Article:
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End of the Line

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After 26 years, engineer of small private railroad halts operations


CHELSEA -- The Lake Shore and Lyndon Central Railroad has made its final run.

Engineer Donald A. Drew, who has offered passenger service on Sunday afternoons around the three-quarter-mile track of his private railroad since 1966, has closed down. With regrets.

Over the last 26 years, more than 140,000 train-loving youngsters of all ages have traveled in open passenger cars behind LS&LC steam locomotive, with Drew at the throttle. Most of the track system is glimpsed by anyone who drives by his Lyndon Township farm on North Territorial Road, north of Chelsea. The rails, 15 inches apart, follow a scenic route through his property and around a pond.

Unlike most owners of small outdoor trains, Drew invited everyone to share his hobby. The LS&LC was open to the public on warm Sundays from the time he finish spiking down the track until he put out a new sign this spring. That sign relayed the unfortunate news:

"After 26 years the engineer's fire went out. No steam. Sorry."

"I hated to quit. It wasn't easy," says Drew. "I'm 84 years old. I'm not physically able to handle it any more. And you have a heck of time now finding coal that's worth a darn. I have to go over to Zeeland to get it. I use Pocahontas nut coal, about a ton every summer. It's $165 a ton. It was $7 or $8 in 1966.

Profit wasn't the motive for running the LS&LC. Ticket prices never rose beyond $1. Entertainment wasn't all that his trains provided, adds Drew. He feels they carried educational benefits.

"You'd be surprised that guys 35 and 40 would come in here, and wouldn't know what a steam engine is. It was in their generation that railroads made the change from steam to diesel."

Other privately owned outdoor small trains -- including at least a couple in Washtenaw County -- are operating and sometimes carrying passengers. Very few are open to the public. Financial risks are too great for hobbyists, says James J. Gould, who operates a train of his own.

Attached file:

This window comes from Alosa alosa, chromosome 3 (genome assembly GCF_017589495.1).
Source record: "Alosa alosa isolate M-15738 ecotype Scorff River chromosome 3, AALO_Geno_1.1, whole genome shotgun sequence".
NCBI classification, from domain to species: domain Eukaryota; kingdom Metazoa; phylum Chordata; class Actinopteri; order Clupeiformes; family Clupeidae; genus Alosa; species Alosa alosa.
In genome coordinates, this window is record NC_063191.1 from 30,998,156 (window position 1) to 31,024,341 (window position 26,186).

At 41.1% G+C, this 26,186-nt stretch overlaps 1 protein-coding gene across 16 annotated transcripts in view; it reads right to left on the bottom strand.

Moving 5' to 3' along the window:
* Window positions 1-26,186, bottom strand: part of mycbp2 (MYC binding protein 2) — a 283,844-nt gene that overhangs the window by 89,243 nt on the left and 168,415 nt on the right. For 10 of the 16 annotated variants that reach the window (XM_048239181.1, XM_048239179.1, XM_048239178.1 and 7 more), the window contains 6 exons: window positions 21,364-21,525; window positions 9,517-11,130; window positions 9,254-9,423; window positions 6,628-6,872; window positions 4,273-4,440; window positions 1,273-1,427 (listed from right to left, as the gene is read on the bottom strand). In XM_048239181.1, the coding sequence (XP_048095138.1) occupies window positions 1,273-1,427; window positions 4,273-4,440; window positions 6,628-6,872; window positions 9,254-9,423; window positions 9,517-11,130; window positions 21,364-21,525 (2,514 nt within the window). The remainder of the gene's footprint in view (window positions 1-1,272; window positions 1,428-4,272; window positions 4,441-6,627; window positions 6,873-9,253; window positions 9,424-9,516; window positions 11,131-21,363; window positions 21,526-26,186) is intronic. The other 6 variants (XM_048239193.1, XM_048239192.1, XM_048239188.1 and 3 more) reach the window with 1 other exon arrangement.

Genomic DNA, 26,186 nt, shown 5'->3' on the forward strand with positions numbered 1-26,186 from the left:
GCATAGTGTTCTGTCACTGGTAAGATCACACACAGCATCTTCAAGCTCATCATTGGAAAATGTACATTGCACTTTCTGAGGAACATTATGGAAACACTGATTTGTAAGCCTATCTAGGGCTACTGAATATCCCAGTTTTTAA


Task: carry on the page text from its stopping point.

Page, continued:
"American society is so litigious there's no chance of starting a public train. The liability insurance is so expensive. Don was lucky. He got started when insurance was available reasonably. He never had any accidents. A lady once said she had a hole burned in a new blouse."

Vandalism struck the LS&LC only once, delaying its first trip. In August 1966, three teen-age boys trespassed on Drew's property, tipped the locomotive on its side, stole the bell and whistle, and pushed the coal tender into a pond.

Gould chose a rural site not visible from any road for the small railroad he is expanding this summer. Passengers are restricted to invited guests. "There are better than 500 individuals active in this hobby in southeastern Michigan," Gould says.

There's another important difference between Drew's LS&LC and most other private outdoor small railroad systems. The 15-inch gauge of Drew's tracks is twice the width generally chosen by those who pursue this hobby.

But Drew says, "that's too dainty for me" and "not as fast."

Gould says that "anything bigger than 7 1/2-inch gauge is too big to be portable. We take these on trucks and vans to meets all over the country.

Drew's choice of a larger gauge might have something to do with the fact that he had worked for a railroad -- the old Michigan Central Railroad (now Conrail). He started there in the late 1920's, got laid off during eh Depression, and was briefly recalled during World War II. Mostly, he worked as a boiler operator at Ypsilanti Regional Psychiatric Hospital until retiring 20 years ago.

Drews says that when he was getting started, "I laid out the right of way by driving a pickup truck around the property where I thought it could go. Where it pushed the grass down, that's where I put the track. Building it was at least as much fun as running it."

Drew says he isn't quite sure what to do now that he stopped running his own railroad.

Gould says Drew's three passenger cars, caboose and three locomotives probably are worth somewhere between $25,000 and $100,000.